Intel is pushing the efforts on Exascale computing by bringing in more partners from all over the world
For the last few years, Intel has been making different moves towards the development of exascale computing: developing the new many-core Xeon Phi coprocessors, purchasing QLogic's InfiniBand, and now developing a number of Parallel Computing Centers.
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Raj Hazra, General manager of Intel's Technical Computing Group and vice president in the company’s Datacenter and Connected Systems Group explains that exascale computing development will take more than new hardware such as processors and servers. It will also need to optimize applications in use today. New software will need to leverage the whole system and function at any level, from individual workstations to supercomputers.
Intel is hoping to use the Parallel Computing Centers to speed up the development of parallel applications that are open standard, scalable and portable. According to Hazra, this will be achieved by combining a range of different elements: hardware, computational science, programmer tools, libraries and compilers, with domain expertise and knowledge.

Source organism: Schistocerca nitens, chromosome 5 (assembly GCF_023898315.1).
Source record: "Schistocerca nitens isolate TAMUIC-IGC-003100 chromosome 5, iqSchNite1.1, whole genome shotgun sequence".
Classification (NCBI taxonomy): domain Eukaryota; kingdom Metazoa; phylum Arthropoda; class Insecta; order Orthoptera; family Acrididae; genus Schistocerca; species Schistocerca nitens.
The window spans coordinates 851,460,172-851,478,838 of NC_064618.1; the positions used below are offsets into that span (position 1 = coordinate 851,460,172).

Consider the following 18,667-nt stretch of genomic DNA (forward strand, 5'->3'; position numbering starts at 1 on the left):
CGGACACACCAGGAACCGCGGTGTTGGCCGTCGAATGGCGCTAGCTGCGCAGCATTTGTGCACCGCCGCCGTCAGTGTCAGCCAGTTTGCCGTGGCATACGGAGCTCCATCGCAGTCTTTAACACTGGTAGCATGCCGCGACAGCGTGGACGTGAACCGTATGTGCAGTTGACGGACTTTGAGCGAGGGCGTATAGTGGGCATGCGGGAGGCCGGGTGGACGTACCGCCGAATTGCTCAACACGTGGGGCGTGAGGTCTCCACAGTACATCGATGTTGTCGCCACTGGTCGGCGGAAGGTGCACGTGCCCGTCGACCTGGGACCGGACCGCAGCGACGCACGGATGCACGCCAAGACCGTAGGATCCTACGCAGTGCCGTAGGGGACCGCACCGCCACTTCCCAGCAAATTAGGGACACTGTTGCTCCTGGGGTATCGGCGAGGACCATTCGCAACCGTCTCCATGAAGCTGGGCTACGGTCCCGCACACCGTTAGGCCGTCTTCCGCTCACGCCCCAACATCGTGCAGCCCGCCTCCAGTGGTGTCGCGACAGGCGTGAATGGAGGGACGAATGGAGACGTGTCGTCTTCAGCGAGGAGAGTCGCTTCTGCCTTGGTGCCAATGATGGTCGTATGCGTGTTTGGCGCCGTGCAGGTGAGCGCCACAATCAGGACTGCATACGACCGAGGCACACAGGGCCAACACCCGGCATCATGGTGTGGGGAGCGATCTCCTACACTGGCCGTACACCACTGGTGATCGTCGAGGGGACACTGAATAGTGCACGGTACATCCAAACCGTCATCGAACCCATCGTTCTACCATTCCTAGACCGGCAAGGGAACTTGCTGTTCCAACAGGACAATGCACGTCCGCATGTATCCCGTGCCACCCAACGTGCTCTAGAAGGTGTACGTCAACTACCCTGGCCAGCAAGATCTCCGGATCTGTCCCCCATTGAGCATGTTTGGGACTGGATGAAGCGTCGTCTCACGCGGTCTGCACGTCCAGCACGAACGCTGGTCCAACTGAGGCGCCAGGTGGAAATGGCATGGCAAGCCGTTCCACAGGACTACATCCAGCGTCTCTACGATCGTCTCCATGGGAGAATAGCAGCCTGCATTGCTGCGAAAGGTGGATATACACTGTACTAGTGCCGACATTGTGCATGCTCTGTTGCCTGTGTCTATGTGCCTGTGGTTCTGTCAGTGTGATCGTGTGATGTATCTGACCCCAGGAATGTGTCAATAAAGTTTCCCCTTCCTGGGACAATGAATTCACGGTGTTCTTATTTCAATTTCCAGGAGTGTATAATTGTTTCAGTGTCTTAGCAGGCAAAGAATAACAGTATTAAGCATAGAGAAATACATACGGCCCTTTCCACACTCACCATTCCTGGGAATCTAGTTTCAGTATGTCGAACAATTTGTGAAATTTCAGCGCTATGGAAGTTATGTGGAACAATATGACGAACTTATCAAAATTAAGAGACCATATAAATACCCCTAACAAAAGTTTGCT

Intel, various research institutions, other vendors, different organizations and even the US Government are pushing hard to get to exascale level computing. It would mean a thousand times increase from petascale level. Exascale computing is expected to have huge impact on industries as oil, gas, biology, engineering and national security.
The first Parallel Computing Centers are going to be created in Italy, at Cineca in Italy, in Germany at Zuse Institut in Berlin, in the US at Purdue University, at the University of Texas Advanced Computing Center, and at the University of Tennessee.